May 4, 2021
Nichole Black is a substance abuse counselor in Chicago, the mother of two daughters, and — during the COVID-19 pandemic — an ad hoc technology consultant. Even while she was at work, she fielded calls from home, where her first and fifth graders were navigating online school.
“Did you unplug the router?” she asked between clients. “Are you sure you’re plugged into the Wi-Fi?”
Black’s family is one of almost 29 million in the U.S. with children under 18 at home and at least one parent in the workforce. During the pandemic, they faced the dual challenges of job losses and widespread school and day care closures.
To understand the impact of the pandemic on parents’ work, Pew researchers compared employment data from September 2019 and September 2020. They found overall that the share of fathers who were working fell from 91% to 86% and the share of working mothers fell from 69% to 63%. Unpartnered mothers had the steepest drop in employment compared to other parents, falling from 76% in September 2019 to 67% in September 2020.
Nichole Black, who’s raised her kids alone since their father died, is one of the single women of color who found herself without a job in mid-2020. The pandemic forced the residential drug rehabilitation center where she worked to cut many of its programs. Black and other staff members were laid off. Her situation reflects a larger trend: Between February 2020 and February 2021, the percentage of unemployed Black women jumped from about 5% to about 9%.
Black hadn’t planned to stop working, but the temporary job loss did mean that she could take care of her daughters during the summer. When school started online again in the fall, Black’s mother stayed with the girls while Black began a new job at a clinic a few blocks from home. The arrangement allowed her to go home for lunch and connect with her family in person.
Black said she was still able to do her job well, but her days were characterized by stress: the stress of constantly shifting her attention between work and home demands, and the more significant stress of worrying about her children. Will they fall behind academically, she wondered? Will they be OK socially?
“I call it the dark days,” said Khaner Walker about the first months of the pandemic in the spring of 2020. Walker lives in Raleigh, North Carolina, with his wife and two children. They were ages 2 and 3 when their day care closed in March 2020. The companies where Walker and his wife worked also closed their buildings, and the couple shifted to trying to do their 50-hour-a-week jobs from what had turned into a crowded house.
Walker described trying to make a phone call for work while his kids wrestled noisily with each other in the background. “You feel so helpless, you feel so powerless, you feel crummy personally,” he said.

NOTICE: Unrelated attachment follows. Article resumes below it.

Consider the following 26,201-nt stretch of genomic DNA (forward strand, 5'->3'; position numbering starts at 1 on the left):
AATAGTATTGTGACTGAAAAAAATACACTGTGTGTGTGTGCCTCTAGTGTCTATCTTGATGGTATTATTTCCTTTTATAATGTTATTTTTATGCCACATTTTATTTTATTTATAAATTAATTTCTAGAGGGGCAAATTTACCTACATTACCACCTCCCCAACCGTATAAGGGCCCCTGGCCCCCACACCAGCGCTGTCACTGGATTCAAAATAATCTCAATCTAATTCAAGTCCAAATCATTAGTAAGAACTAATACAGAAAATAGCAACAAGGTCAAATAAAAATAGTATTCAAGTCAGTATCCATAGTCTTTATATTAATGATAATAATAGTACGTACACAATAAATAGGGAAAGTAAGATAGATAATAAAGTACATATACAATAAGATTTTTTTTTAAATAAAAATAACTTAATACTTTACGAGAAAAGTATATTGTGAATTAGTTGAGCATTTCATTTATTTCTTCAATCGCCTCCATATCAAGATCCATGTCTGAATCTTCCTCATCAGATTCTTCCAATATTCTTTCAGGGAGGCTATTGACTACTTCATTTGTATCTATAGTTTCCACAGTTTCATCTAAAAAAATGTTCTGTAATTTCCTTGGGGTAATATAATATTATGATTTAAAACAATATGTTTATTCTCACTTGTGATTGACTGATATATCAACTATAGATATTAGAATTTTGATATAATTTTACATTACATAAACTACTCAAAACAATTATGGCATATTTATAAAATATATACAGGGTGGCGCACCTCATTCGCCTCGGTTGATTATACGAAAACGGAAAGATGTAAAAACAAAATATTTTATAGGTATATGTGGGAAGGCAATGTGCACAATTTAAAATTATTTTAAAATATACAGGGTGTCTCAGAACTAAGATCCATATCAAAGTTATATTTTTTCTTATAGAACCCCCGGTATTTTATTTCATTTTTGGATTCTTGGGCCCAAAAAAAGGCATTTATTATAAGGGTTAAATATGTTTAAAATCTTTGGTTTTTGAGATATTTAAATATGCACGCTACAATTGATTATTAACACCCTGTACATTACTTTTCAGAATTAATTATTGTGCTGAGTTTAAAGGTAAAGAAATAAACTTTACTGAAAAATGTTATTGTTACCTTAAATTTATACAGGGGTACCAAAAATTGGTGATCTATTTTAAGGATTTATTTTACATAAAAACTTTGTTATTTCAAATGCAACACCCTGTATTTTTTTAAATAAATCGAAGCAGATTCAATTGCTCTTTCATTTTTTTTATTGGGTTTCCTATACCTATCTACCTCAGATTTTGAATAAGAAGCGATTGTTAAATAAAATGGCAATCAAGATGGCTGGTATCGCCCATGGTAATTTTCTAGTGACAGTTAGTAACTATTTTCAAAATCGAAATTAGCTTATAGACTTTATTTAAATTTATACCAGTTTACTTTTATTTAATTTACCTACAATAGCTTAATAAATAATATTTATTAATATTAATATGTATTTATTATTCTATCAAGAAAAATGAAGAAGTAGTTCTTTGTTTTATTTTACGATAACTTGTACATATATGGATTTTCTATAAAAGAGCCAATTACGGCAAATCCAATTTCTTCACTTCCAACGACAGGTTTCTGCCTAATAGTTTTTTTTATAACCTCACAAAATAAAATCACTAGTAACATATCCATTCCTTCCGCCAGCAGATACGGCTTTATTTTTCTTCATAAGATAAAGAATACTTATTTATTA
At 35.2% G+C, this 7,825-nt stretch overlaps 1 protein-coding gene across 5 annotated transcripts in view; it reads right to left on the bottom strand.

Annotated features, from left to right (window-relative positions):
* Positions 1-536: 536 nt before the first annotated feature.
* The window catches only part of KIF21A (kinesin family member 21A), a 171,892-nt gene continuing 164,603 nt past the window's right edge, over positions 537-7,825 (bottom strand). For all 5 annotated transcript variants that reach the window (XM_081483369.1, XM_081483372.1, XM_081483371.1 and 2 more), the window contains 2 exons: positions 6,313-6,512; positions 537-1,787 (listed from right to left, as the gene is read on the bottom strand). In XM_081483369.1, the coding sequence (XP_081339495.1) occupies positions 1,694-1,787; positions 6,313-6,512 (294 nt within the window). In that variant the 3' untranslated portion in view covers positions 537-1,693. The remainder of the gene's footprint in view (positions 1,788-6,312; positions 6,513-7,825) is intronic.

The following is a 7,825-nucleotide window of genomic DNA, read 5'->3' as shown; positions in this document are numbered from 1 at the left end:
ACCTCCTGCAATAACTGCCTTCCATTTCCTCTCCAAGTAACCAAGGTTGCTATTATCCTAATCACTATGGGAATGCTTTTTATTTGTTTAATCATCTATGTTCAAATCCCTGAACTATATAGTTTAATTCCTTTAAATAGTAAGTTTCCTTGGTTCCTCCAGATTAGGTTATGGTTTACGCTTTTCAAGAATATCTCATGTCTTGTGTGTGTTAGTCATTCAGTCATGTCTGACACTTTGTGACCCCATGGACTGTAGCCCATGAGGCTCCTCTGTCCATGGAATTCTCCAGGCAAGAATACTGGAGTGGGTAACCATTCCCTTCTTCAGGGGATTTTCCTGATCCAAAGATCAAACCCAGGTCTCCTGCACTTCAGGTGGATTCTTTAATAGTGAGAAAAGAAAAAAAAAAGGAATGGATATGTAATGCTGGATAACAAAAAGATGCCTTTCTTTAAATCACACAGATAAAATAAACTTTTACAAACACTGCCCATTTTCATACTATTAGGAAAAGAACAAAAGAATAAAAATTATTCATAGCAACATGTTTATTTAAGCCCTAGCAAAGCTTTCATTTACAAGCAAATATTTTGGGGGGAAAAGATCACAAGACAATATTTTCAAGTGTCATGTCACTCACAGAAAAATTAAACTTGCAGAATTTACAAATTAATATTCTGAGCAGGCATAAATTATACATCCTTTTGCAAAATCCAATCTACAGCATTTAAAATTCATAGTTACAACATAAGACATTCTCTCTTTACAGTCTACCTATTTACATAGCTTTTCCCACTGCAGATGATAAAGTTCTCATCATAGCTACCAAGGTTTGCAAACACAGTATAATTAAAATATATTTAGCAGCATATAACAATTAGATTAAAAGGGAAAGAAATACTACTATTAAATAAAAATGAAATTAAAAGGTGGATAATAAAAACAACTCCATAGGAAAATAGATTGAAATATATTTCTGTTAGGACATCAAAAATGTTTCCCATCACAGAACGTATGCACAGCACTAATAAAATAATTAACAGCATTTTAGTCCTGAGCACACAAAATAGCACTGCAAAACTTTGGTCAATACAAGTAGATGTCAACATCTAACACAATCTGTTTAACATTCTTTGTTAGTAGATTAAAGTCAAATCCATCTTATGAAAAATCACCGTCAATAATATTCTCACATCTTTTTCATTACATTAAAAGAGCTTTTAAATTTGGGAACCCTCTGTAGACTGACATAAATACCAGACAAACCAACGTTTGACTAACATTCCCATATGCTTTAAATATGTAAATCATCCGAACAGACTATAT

So Walker did what many employed parents did in 2020: He cut back his time on the job. A Pew survey from October 2020 found that 34% of working mothers and 26% of working fathers said they needed to reduce their work hours because of parenting responsibilities. The average hours worked by dads fell nearly three hours per week, from 43.3 to 40.5.
In the fall of 2020, the family hired a babysitter, and Walker started a new job leading a company’s communications department. He’s lucky: the position pays more than he was making before and requires less time. But he also made sure to set expectations early. When interviewing, Walker told them, “I’m going to drop my kids off at school in the mornings and I’m going to be there when our babysitter leaves every day.” In the late afternoons, he takes time to go outside with the kids or start dinner.
Walker noted that his ability to control his time is a function of his industry and his seniority. But it was also necessary to cope with the unique demands of being a working parent during the pandemic. “Health and stress were really weighing us down,” he said. “Something had to change, right?”
Kat Zambon, who is married and works full time in communications in Washington, D.C., had just given birth to her second child when the pandemic hit. On the one hand, she felt lucky — lucky to have a job that allowed her to work from home, and lucky to spend more time with her infant and 4-year-old daughter, who started preschool virtually in the fall of 2020.
“It’s nice that I can go downstairs and see them,” Zambon said. “It's also nice to know who your kid’s teachers are, and see that they're learning about, you know, traffic signals.”
On the other hand, blurring the line between home and everything else made doing anything well impossible. “I often feel like I'm playing catch-up on work, while not being there all the time for my kids,” she said.
What’s more, the stakes felt higher. Zambon and her husband had to manage their daughter’s attention during online school, making sure she didn’t get up and leave or turn off the iPad.
Then there was the threat of the virus itself. “Do we have to worry about her getting sick, or her getting someone else sick?” Zambon asked. “The worst-case scenario got a lot more grim.”
Nichole Black in Chicago agreed that the pandemic had placed unique demands on working parents, but she tries not to dwell on her discomfort. Instead, she focuses on what’s going to benefit her daughters. “I have to do what I have to do,” she said. “Is it hard? Absolutely. Am I blessed to be able to provide for my kids financially? Absolutely. Do I wish I had some additional help? Yes.”
Income loss, child care woes, food shortages, and a rare bright spot
Unemployment rate more than tripled in this group between February and April 2020
15% of school-age kids in America have no internet access at home